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BW Businessworld

Kudos For Modi

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I can’t say whether I’m saddened or bemused by many of my liberal friends. These are intelligent, well read, decent people whose spoken words often fill TV channels and written ones the op-ed pages. They believe in democracy and the inalienable collective rights of citizens of this nation.

Yet, when a democratically run exercise involving almost 554 million voters overwhelmingly chooses an option they don’t like, they do every bit of word-smithing to assert how bad this will be for India.

Since the results have come out, I have been trolling Facebook to witness reactions of my liberal friends. Let me focus on a quantitative one. It goes thus, and I quote: “Seven out of 10 Indians voted against Modi. So much for a wave. In a room of 10 average Indians, just three would have voted BJP.”

Here is my critique of this position. Ours is a ‘first-past-the-post’ system. Rarely has a party bagged 31 per cent of the votes polled at the all-India level and not won big time. Besides, we should look at the states that mattered. In UP, the BJP got 42.3 per cent of the valid votes polled. So, is it surprising that it won 71 out of 80 seats? The difference in the share of votes with the next best, the Samajwadi Party, was 20.1 percentage points. In Gujarat, the BJP polled 59.1 per cent of the votes, and won all 26 seats. In Rajasthan, it secured 54.9 per cent of the votes and all 25 seats. In Madhya Pradesh, it secured 54 per cent of the votes and 27 of the 29 seats. In Delhi, it won 46.4 per cent of the votes and all seven seats. And, in Maharashtra, the BJP and the Shiv Sena together polled 47.9 per cent of the votes and won 41 of the 48 seats.

The way I look at it is that the Modi-led BJP won 282 seats overall not because three out of 10 Indians voted for him wherever they voted. But because a much higher percentage voted for change in the states that mattered most for the party. It well behoves us to remember that.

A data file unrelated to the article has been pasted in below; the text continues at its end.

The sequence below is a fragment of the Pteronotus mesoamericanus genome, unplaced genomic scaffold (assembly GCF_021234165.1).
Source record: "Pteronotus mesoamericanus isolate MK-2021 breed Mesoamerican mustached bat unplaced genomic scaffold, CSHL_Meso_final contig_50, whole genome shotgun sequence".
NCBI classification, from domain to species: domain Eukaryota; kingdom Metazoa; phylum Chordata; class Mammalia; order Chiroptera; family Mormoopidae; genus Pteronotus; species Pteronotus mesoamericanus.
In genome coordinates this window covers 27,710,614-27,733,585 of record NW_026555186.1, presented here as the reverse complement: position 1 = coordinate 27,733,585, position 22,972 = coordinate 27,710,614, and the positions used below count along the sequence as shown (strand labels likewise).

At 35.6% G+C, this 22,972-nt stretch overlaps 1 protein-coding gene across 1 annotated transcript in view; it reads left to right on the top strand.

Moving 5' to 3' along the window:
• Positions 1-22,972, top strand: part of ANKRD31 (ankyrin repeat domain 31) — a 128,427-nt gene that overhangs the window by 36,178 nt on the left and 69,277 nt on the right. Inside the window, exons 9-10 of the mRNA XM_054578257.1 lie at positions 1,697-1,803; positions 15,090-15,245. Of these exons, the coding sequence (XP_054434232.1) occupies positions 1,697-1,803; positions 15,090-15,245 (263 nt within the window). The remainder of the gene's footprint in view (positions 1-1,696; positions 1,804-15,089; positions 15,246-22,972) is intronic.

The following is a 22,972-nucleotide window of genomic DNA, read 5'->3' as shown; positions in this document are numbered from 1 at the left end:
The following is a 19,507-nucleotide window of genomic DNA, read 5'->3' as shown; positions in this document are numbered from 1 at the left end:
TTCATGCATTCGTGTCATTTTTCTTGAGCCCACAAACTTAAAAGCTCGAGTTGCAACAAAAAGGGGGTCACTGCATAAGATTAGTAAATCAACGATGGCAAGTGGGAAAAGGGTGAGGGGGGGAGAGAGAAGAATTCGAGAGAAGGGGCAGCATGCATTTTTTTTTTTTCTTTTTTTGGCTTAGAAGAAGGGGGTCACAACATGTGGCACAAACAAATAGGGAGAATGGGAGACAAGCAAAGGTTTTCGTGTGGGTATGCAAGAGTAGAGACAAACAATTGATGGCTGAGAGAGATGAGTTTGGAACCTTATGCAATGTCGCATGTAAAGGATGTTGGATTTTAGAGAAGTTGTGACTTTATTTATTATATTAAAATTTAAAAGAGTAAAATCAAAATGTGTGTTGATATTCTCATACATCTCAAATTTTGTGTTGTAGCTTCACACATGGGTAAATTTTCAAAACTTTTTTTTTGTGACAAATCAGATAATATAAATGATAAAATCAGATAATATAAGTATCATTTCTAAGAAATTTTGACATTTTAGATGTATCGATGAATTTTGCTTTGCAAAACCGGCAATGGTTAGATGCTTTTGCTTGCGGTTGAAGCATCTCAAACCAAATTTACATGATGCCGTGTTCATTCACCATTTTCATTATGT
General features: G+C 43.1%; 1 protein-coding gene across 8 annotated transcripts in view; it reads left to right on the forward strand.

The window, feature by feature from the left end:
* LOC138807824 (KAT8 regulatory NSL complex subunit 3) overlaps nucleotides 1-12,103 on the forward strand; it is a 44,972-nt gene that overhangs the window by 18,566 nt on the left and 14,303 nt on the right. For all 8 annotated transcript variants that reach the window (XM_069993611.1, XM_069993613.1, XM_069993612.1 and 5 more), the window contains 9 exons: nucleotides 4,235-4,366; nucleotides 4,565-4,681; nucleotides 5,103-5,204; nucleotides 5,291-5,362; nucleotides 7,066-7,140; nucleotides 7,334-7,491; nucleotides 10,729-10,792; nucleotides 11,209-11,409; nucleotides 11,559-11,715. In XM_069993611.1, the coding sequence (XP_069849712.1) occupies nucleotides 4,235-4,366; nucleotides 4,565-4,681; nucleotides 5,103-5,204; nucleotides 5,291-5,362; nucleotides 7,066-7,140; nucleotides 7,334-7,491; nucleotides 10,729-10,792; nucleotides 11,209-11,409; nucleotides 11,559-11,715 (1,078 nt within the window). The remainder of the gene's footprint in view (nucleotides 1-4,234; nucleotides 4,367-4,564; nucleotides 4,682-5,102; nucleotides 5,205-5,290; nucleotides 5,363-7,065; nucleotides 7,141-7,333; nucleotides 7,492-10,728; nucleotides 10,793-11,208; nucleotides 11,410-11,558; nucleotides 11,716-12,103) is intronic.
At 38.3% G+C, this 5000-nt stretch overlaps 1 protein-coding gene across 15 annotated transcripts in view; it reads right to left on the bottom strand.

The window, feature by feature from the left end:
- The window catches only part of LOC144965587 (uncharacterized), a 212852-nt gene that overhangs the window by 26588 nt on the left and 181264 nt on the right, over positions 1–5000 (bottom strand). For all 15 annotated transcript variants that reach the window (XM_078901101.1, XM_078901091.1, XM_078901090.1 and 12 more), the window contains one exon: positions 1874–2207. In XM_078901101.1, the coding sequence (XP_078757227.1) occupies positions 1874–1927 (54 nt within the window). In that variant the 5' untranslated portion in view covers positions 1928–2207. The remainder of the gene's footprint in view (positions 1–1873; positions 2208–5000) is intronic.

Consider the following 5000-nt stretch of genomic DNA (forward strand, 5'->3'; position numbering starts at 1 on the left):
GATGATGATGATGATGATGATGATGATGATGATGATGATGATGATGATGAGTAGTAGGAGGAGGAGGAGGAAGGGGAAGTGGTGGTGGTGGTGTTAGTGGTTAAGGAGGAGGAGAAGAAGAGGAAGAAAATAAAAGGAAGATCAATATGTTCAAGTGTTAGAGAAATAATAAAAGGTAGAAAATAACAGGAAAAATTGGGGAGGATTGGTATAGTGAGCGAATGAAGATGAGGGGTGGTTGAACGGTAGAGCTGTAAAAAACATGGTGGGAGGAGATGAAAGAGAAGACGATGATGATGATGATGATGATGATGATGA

The pathos is the Congress led by Sonia and Rahul Gandhi. If the Congress wishes to survive as a national party — as it should for the good of parliamentary democracy — it must realise that its all-time low of 44 seats is entirely on account of the never-to-be-questioned High Command and the party’s pusillanimous leadership putting a callow and politically inept youth in charge. 

It is too early to give advice to a prime minister who is yet to take charge. Even so, let me suggest two. Despite many honchos in the BJP believing that the RBI is a major cause for the slowness of recovery, nothing can be farther from the truth. The cause is terrible economic governance and all-time low investor confidence which, hopefully, the Modi government ought to change. So, my plea is: Please don’t change Raghuram Rajan at the RBI for Arvind Panagariya or whoever else. That will not solve the problem; and create negative flak instead. My second advice is to be prepared for a terrible monsoon. All evidence suggests so. The solution is to ensure — as of today — that all key drought-prone districts across India have enough food stock for immediate distribution. This takes time, and we better be planned now.

Finally, to my liberal friends, only time will tell how Modi and his government succeed in ruling a complex entity called India. Watch for a while, examine how things happen,and stop behaving like children who didn’t get their lollipops. 

(This story was published in BW | Businessworld Issue Dated 16-06-2014)